World’s Famously Wrong Predictions

8 12 2006

This is quite an old forwarded wisdom! 🙂 Yet, going through this makes me ponder about the uncertainity of future!

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Lee de Forest, 1926, inventor of the cathode ray tube:
Theoretically, television may be feasible, but I consider it impossibility–a development which we should waste little time dreaming about.

Thomas J. Watson, 1943, Chairman of the Board of IBM:
I think there is a world market for maybe five computers.

It doesn’t matter what he does, he will never amount to anything. – Albert Einstein’s teacher to his father, 1895

It will be years – not in my time – before a woman will become Prime Minister. – Margaret Thatcher, 1974

This ‘telephone’ has too many shortcomings to be seriously considered as a means of communication. The device is inherently of no value to us. – Western Union internal memo, 1876

We don’t like their sound, and guitar music is on the way out. – Decca Recording Co. rejecting the Beatles, 1962

Who the hell wants to hear actors talk? – H. M. Warner, Warner Brothers, 1927

640K ought to be enough for anybody. – Bill Gates, 1981

Louis Pasteur’s theory of germs is ridiculous fiction. – Pierre Pachet, Professor of Physiology at Toulouse, 1872

Computers in the future may weigh no more than 1.5 tons. – Popular Mechanics, forecasting the relentless march of science, 1949

We don’t need you. You haven’t got through college yet. – Hewlett-Packard’s rejection of Steve Jobs, who went on to found Apple Computers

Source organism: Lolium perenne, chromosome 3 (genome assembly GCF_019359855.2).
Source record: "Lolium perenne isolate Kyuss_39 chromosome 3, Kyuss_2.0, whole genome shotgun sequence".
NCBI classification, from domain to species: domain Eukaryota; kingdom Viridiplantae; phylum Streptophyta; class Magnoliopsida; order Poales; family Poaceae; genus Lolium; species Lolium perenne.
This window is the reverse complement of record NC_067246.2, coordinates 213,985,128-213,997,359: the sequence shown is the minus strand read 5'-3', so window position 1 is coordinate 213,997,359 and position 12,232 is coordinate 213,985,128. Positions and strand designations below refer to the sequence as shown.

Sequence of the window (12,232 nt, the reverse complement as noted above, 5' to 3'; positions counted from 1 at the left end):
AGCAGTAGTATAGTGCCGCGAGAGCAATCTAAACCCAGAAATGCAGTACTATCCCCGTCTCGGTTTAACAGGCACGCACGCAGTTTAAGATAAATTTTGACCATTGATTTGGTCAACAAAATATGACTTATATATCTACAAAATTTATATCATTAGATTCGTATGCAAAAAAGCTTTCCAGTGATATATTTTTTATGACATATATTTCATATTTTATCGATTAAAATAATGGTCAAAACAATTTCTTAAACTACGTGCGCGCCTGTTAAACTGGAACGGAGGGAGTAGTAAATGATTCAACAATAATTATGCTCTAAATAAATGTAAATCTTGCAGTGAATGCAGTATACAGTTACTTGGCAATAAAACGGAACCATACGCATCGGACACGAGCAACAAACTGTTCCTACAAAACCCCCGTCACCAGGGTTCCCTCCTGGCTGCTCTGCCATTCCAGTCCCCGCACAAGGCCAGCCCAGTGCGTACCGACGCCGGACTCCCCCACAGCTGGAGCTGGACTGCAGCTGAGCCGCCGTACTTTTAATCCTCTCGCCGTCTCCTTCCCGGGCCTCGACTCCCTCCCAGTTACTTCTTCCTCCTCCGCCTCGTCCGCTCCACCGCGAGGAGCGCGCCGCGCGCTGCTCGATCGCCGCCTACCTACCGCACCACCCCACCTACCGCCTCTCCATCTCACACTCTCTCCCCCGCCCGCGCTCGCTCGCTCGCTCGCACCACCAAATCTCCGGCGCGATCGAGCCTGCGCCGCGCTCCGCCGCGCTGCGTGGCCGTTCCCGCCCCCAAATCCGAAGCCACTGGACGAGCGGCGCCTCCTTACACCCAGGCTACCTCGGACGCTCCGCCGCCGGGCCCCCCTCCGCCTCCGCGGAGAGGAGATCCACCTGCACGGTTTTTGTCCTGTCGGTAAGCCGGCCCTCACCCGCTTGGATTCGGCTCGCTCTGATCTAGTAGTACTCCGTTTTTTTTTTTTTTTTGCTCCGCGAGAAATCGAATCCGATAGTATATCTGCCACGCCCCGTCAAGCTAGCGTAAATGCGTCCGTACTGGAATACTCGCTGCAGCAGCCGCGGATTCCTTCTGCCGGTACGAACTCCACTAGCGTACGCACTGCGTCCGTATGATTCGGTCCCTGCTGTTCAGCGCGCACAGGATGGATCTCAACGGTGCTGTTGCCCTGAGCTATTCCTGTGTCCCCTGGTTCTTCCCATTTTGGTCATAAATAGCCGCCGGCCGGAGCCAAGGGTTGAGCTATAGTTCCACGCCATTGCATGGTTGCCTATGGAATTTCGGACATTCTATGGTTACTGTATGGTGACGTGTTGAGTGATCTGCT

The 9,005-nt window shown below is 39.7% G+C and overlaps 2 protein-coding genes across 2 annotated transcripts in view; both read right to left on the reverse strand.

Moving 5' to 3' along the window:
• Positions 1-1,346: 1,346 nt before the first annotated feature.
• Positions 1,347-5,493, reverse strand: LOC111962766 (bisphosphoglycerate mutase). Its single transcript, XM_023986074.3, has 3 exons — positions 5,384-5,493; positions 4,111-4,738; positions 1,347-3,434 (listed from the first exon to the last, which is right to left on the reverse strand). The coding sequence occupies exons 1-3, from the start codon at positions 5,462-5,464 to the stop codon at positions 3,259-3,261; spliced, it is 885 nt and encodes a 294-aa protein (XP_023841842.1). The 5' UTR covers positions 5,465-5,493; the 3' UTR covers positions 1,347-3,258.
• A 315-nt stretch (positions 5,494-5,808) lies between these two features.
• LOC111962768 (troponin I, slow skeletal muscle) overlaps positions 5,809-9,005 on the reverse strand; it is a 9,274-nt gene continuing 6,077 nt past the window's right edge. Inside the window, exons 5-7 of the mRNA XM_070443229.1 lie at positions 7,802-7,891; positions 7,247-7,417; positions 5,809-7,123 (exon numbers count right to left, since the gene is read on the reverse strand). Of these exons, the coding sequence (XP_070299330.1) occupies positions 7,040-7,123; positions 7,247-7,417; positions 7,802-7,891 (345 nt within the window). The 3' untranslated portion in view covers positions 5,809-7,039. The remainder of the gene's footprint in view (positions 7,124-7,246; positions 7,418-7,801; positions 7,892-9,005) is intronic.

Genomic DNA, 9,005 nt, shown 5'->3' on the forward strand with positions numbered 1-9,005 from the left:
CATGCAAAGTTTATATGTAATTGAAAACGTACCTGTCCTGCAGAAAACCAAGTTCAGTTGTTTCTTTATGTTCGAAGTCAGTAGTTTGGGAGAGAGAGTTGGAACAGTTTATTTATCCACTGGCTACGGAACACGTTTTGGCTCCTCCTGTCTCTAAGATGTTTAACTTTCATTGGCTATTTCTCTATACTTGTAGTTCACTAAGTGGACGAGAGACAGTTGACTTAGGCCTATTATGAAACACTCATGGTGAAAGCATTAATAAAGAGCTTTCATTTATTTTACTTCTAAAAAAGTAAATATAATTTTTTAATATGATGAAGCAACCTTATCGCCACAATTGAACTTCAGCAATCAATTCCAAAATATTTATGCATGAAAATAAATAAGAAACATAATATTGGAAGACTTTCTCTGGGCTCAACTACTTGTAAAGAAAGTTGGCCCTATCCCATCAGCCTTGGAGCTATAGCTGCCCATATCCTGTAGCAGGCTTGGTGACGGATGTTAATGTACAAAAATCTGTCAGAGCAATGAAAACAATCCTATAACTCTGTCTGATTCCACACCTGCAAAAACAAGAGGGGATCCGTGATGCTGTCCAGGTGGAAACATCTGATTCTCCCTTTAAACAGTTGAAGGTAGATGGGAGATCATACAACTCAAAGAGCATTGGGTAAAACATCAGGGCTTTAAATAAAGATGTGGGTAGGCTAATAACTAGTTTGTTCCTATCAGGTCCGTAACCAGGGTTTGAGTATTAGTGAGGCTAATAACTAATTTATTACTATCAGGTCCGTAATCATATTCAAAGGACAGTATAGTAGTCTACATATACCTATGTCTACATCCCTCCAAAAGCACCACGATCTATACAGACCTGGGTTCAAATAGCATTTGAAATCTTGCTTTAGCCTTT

King George II said in 1773 that the American colonies had little stomach for revolution.

An official of the White Star Line, speaking of the firm’s newly built flagship, the Titanic, launched in 1912, declared that the ship was unsinkable.

In 1939 The New York Times said the problem of TV was that people had to glue their eyes to a screen, and that the average American wouldn’t have time for it.

An English astronomy professor said in the early 19th century that air travel at high speed would be impossible because passengers would suffocate.

Airplanes are interesting toys, but they have no military value. – Marshal Ferdinand Foch in 1911

With over 50 foreign cars already on sale here, the Japanese auto industry isn’t likely to carve out a big slice of the U.S. market. – Business Week, 1958

Whatever happens, the U.S. Navy is not going to be caught napping. – Frank Knox, U.S. Secretary of the Navy, on December 4, 1941

Stocks have reached what looks like a permanently high plateau. – Irving Fisher, Professor of Economics, Yale University, October 16, 1929.


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